Throughout our stay in Singapore we have been housed in the Tembusu College at the National University of Singapore (NUS). Lush green roofs, tall trees, a large open green space, and plenty of covered community spaces fill this campus with life and chances to create a community. These outdoor spaces provide contrast to the single room that I have been living in for the past few days. My room is just one of many in a tower with over 20 stories, with each floor housing a lounge and two community bathrooms. The community lounges can be accessed using a key card, which is only given to the residents of that specific tower.
Now let’s compare these aspects of community to those at the University of Pittsburgh (Pitt), specifically in Tower C. I have been a resident of Tower C for two years and a student at the University for three, so I understand the community dynamics a bit more than those at NUS. Also, both Tower C and the Tembusu College residence hall are comprised of single occupancy rooms.
At Pitt, the only outdoor community spaces on Lower Campus are Schenley Plaza, some tables between the Hillman Library and Posvar Hall, Towers patio, and the Cathedral lawn if it’s a really nice day. The main indoor community spaces are in academic buildings and are more impromptu community gathering spaces than planned ones. Within Tower C, a 16 story single room residence hall, there is one lounge for every third floor, one communal bathroom on each floor, and a lobby on the first floor that serves as a place for residence hall programs and for residents to play pool or foosball or watch TV in.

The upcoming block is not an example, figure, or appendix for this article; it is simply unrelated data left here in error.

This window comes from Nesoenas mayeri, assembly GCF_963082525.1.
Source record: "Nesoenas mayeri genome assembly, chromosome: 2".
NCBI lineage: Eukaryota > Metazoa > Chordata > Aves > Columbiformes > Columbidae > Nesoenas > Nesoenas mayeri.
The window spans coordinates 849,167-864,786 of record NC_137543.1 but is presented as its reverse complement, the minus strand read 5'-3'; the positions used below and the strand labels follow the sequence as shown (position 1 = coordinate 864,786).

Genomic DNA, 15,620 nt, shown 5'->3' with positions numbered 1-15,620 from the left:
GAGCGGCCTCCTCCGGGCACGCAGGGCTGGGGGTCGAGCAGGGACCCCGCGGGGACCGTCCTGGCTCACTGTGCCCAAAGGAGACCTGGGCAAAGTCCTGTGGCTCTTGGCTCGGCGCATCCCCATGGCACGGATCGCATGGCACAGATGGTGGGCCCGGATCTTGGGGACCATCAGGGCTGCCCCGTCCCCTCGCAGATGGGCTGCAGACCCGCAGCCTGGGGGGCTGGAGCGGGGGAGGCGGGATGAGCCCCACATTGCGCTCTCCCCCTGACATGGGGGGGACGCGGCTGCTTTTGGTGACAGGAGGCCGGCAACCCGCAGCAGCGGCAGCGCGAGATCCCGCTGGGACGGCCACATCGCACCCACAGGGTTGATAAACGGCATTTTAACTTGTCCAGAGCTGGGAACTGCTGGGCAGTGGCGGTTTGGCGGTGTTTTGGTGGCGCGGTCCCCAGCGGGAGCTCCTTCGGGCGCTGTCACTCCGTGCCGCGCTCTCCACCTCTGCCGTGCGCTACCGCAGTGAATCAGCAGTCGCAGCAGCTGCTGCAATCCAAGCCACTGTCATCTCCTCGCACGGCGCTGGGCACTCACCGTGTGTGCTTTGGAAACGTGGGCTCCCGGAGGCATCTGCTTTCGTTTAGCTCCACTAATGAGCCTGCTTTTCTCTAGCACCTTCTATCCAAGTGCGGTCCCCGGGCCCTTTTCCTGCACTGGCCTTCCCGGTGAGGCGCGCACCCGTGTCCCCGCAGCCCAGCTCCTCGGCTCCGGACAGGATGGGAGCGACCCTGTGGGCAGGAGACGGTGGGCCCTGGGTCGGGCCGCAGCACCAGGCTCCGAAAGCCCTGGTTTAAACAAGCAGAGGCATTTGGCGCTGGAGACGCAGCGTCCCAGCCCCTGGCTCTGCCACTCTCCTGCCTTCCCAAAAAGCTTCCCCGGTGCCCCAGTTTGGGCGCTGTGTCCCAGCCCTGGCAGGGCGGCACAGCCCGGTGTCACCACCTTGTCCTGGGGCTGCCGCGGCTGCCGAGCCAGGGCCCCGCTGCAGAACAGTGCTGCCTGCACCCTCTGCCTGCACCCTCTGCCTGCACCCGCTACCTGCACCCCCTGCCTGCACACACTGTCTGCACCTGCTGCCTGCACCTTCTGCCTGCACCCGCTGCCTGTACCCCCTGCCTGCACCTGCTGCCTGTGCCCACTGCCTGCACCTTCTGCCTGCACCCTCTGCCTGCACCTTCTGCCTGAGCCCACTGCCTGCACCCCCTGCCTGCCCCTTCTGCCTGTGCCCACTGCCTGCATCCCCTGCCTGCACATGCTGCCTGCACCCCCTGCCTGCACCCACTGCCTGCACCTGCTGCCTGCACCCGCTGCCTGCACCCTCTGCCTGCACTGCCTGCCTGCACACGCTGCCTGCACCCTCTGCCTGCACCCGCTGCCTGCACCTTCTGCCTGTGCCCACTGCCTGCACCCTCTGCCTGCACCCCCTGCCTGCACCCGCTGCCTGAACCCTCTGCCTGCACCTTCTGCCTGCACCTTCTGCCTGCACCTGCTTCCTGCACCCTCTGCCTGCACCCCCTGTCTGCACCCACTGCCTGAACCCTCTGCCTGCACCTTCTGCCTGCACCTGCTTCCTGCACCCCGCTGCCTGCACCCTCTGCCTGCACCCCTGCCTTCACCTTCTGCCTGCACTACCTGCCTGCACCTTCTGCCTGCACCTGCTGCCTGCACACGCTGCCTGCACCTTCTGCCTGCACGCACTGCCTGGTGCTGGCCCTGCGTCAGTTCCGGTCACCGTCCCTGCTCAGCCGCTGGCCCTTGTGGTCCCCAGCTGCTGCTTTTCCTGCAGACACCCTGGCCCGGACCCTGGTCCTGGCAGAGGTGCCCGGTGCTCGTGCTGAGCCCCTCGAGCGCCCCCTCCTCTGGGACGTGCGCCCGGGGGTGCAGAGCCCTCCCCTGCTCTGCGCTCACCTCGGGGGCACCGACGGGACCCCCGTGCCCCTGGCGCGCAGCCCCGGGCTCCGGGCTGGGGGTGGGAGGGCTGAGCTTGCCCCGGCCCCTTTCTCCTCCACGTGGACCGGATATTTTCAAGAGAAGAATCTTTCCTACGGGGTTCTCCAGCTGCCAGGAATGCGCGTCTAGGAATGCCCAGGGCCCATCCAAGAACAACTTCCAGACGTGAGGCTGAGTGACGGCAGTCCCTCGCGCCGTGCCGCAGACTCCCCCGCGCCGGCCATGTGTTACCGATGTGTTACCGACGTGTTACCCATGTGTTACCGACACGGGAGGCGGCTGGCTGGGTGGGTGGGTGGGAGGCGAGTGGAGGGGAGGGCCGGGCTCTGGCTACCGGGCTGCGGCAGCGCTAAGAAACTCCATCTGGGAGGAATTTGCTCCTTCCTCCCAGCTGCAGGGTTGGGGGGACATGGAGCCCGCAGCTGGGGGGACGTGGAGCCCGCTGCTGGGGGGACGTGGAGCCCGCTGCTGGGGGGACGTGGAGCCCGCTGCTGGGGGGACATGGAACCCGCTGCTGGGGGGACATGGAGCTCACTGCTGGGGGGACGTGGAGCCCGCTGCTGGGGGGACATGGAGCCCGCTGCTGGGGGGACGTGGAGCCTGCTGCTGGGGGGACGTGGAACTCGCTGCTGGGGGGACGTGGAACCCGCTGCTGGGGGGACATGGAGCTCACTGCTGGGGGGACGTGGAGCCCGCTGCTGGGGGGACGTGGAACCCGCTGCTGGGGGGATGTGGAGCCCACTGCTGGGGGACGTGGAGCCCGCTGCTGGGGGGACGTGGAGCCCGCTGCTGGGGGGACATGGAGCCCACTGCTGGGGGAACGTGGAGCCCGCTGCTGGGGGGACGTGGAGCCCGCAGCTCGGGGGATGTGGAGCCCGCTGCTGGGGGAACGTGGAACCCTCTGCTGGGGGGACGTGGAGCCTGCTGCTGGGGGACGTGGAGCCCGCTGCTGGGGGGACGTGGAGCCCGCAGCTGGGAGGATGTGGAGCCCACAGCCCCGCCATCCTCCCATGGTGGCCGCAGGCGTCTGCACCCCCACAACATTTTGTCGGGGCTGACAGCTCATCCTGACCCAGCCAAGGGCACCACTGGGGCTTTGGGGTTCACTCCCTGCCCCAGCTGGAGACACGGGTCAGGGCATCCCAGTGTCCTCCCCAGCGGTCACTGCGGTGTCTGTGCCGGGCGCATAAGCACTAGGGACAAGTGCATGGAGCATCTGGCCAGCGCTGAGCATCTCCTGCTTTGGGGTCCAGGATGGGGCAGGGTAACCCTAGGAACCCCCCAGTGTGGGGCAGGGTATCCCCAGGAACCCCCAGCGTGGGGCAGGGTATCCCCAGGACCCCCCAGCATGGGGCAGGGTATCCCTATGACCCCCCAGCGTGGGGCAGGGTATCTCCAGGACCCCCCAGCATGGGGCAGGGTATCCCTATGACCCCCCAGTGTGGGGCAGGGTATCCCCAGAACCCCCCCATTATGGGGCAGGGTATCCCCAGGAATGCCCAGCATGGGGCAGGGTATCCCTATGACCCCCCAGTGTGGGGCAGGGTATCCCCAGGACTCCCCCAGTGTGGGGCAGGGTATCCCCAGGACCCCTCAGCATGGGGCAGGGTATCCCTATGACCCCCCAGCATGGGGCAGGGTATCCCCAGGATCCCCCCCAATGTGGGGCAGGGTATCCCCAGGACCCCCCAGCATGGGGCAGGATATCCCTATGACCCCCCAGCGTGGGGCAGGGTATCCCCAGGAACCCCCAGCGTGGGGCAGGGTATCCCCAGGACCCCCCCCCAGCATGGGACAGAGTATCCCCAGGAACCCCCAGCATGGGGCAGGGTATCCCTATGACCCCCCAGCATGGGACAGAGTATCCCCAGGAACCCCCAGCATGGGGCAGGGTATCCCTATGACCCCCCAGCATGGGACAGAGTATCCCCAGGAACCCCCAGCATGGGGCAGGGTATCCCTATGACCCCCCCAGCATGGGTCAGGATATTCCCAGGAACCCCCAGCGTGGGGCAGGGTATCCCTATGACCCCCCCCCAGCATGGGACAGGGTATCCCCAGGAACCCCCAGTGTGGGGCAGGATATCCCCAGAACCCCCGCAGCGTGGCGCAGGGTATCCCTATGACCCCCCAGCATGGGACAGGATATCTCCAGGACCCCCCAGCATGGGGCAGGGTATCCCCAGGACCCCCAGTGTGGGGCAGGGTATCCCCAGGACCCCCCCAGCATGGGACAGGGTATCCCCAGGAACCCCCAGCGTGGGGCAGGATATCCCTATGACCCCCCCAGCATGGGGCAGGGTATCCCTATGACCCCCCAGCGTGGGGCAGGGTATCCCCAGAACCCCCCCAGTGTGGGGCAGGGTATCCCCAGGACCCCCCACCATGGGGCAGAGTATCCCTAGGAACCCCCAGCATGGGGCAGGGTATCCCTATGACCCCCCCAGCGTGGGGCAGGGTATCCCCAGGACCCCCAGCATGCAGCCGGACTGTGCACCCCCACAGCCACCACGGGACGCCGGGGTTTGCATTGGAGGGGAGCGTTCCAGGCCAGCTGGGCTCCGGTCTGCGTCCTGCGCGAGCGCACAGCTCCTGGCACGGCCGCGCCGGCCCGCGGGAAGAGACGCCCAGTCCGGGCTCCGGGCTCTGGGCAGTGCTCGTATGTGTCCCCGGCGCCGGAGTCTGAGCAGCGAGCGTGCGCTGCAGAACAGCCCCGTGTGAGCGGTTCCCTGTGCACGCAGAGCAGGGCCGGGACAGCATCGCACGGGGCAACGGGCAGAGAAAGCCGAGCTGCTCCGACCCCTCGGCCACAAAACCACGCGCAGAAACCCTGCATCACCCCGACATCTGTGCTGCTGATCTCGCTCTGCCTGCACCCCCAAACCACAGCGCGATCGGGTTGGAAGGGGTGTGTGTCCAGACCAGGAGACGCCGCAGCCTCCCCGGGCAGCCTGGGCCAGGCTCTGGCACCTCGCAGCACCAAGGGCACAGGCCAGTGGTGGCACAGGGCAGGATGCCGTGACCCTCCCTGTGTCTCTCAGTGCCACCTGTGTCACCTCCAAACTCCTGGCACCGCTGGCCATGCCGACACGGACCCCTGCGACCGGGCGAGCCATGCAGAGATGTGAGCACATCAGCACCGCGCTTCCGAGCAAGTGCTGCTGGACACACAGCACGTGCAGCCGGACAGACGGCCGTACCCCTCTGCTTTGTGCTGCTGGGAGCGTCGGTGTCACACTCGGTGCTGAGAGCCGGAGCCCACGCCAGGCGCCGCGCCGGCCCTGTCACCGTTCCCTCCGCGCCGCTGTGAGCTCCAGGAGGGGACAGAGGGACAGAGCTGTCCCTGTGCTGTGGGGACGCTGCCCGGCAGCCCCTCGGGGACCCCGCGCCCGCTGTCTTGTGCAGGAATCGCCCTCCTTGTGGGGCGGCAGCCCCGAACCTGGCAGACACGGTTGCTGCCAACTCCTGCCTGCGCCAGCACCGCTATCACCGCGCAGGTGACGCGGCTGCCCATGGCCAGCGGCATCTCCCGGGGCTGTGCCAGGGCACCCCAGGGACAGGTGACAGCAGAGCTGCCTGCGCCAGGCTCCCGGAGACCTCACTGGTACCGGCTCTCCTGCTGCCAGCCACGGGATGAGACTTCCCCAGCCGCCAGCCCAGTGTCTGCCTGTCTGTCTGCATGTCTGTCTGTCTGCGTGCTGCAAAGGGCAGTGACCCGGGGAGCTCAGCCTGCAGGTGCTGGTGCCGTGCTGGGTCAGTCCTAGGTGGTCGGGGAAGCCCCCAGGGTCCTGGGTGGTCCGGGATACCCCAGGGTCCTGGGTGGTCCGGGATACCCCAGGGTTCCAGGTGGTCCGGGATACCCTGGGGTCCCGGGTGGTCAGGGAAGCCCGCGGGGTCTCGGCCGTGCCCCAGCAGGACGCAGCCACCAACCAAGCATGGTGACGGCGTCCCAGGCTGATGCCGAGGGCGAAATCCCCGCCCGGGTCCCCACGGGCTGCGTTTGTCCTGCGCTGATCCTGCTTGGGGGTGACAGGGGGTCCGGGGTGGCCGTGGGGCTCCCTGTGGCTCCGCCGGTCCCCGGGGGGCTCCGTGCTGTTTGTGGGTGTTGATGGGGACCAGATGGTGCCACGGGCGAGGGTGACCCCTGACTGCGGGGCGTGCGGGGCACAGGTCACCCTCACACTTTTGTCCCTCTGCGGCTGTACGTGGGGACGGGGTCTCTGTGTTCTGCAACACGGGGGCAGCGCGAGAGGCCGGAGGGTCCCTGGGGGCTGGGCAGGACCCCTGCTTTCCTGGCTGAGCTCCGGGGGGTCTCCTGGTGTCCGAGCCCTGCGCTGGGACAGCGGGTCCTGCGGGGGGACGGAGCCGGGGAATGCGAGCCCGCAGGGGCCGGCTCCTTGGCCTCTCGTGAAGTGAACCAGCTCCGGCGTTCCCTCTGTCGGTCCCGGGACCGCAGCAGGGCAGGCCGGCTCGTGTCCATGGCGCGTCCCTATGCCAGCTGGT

At Pitt, it seems that the lack of community spaces outside of the residence hall leads people to hanging out in the lounges or in their hallways. While at NUS, it seems that the large amount of external community spaces brings people outside of their dorm and into the outside world. Another difference is the frequency of lounges throughout each residence hall. Tower C’s lounges on every third floor leads residents to using which ever lounge is closest to them, meaning that many will venture to the other floors in search of a TV, couch, or place to study. With one lounge on every floor at Tembusu College, people might not have to explore the other floors in search for a lounge to use, which could limit the casual socialization between floors within the residence hall.
I am unsure as to how this affects each community completely. However, I can see that individual communities at Pitt, especially freshmen communities, are largely made up of floormates within a residence hall. I can imagine that having more community spaces, similar to those present at NUS, would provide higher chances of meeting new people and expanding social circles, thus building a larger community throughout the university. Still, the lesser presence of lounges within Tower C may increase socialization throughout the residence hall more so than in Tembusu College.